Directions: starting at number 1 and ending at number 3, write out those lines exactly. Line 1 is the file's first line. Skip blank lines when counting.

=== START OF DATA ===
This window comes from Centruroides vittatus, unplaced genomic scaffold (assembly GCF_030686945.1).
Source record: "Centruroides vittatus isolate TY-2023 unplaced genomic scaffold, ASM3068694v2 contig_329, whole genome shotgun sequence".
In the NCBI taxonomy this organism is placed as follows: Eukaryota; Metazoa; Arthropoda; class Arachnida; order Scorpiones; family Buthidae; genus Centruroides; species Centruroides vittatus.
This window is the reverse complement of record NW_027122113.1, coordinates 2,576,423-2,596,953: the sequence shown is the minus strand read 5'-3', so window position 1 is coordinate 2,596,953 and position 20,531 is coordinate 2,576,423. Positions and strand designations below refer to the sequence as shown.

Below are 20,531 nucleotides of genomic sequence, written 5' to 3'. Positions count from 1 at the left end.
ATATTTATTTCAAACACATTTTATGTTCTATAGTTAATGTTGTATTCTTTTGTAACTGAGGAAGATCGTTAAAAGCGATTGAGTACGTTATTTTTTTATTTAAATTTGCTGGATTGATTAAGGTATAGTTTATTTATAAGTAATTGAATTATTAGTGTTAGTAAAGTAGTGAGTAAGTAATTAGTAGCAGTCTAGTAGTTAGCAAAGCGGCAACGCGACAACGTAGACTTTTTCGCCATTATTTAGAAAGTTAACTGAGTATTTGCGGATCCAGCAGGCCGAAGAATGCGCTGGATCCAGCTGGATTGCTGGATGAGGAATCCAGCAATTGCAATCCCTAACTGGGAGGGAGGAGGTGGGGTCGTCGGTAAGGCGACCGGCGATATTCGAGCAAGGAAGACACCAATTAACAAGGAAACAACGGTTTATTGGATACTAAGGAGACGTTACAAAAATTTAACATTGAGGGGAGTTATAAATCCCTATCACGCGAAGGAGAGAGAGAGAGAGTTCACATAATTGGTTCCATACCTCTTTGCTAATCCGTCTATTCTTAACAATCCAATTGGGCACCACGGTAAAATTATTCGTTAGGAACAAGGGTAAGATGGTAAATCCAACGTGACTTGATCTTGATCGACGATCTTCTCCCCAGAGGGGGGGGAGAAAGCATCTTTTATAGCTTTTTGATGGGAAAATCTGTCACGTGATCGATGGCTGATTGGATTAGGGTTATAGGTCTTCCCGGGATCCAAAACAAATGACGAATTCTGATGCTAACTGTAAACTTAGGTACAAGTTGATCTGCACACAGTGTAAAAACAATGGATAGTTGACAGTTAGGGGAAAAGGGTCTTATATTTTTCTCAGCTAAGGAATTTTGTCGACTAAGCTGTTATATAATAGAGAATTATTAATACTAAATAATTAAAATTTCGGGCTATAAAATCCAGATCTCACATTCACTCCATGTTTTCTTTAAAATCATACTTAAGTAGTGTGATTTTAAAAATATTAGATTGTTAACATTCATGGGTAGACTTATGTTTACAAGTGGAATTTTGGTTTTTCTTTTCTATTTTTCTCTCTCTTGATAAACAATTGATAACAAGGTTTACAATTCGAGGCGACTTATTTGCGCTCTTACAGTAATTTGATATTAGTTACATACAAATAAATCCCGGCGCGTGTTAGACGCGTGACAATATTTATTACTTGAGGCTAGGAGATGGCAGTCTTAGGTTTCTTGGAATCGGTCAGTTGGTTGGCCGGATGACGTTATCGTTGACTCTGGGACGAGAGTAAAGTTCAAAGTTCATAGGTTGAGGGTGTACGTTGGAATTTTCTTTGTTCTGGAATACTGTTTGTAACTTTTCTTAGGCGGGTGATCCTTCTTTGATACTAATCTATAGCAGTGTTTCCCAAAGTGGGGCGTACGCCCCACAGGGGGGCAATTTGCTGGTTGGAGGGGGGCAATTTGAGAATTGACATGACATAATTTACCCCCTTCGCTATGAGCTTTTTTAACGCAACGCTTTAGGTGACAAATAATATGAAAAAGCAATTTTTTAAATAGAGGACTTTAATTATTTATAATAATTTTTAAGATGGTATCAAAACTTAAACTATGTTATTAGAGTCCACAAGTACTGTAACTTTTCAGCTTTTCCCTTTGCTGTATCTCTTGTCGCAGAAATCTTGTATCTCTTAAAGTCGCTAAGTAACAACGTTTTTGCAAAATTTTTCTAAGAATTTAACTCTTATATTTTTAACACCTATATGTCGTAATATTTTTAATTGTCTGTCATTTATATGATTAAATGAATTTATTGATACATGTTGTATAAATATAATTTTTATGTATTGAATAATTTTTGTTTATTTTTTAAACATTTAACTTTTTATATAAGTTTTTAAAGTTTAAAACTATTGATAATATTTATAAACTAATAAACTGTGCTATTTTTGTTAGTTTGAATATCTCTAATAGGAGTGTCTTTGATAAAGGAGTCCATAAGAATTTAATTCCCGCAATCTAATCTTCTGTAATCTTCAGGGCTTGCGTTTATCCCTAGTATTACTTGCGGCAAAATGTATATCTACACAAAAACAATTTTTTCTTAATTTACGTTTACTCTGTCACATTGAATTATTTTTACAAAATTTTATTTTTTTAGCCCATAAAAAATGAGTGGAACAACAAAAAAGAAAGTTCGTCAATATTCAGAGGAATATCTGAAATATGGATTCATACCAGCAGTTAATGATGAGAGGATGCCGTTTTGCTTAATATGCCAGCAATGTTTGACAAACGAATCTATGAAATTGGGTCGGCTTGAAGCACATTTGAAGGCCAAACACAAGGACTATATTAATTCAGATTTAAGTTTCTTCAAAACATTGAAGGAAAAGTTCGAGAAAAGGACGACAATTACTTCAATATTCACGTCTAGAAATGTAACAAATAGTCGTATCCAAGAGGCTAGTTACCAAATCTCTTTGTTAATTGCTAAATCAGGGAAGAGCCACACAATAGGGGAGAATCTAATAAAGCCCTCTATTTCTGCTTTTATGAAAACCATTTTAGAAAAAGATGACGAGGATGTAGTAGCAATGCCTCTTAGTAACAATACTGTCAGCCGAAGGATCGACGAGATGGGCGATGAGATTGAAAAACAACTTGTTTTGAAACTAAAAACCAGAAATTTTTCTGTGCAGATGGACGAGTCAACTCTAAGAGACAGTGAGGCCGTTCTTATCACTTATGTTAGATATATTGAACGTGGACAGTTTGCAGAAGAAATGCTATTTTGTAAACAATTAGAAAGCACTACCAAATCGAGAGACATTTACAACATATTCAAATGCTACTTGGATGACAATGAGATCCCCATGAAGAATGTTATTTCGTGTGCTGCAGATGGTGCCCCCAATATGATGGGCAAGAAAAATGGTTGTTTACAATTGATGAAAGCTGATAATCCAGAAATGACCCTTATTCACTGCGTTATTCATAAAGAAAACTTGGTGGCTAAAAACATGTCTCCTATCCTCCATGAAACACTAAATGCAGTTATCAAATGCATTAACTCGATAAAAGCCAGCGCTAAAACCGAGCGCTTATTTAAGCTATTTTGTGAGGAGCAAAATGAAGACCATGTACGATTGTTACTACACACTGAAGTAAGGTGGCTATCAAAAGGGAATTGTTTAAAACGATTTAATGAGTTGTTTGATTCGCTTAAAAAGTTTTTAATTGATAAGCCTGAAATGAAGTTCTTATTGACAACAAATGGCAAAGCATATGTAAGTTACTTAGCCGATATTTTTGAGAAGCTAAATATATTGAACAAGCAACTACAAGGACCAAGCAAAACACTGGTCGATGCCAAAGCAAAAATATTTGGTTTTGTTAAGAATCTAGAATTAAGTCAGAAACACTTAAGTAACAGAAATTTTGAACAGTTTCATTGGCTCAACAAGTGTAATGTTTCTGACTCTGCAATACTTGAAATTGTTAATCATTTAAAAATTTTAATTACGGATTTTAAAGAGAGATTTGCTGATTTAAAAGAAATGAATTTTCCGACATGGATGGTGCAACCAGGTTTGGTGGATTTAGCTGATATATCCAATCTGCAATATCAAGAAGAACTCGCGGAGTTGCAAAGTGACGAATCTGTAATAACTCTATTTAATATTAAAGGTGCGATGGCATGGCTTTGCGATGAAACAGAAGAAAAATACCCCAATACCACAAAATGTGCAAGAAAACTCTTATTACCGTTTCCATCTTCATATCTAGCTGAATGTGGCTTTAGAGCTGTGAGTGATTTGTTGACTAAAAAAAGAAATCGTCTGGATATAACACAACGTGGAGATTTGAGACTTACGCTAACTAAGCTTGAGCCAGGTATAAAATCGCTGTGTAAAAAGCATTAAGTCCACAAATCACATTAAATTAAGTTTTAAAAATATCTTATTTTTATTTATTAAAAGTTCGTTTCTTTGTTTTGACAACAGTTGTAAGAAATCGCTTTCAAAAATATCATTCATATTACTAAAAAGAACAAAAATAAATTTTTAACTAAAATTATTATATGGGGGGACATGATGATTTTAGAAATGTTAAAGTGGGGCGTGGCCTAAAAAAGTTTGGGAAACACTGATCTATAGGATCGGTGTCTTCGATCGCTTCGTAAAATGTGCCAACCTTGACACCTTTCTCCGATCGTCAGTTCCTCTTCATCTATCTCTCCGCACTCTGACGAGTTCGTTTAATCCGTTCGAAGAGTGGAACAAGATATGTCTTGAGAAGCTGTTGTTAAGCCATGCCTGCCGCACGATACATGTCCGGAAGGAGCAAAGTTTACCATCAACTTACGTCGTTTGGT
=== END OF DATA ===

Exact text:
This window comes from Centruroides vittatus, unplaced genomic scaffold (assembly GCF_030686945.1).
Source record: "Centruroides vittatus isolate TY-2023 unplaced genomic scaffold, ASM3068694v2 contig_329, whole genome shotgun sequence".
In the NCBI taxonomy this organism is placed as follows: Eukaryota; Metazoa; Arthropoda; class Arachnida; order Scorpiones; family Buthidae; genus Centruroides; species Centruroides vittatus.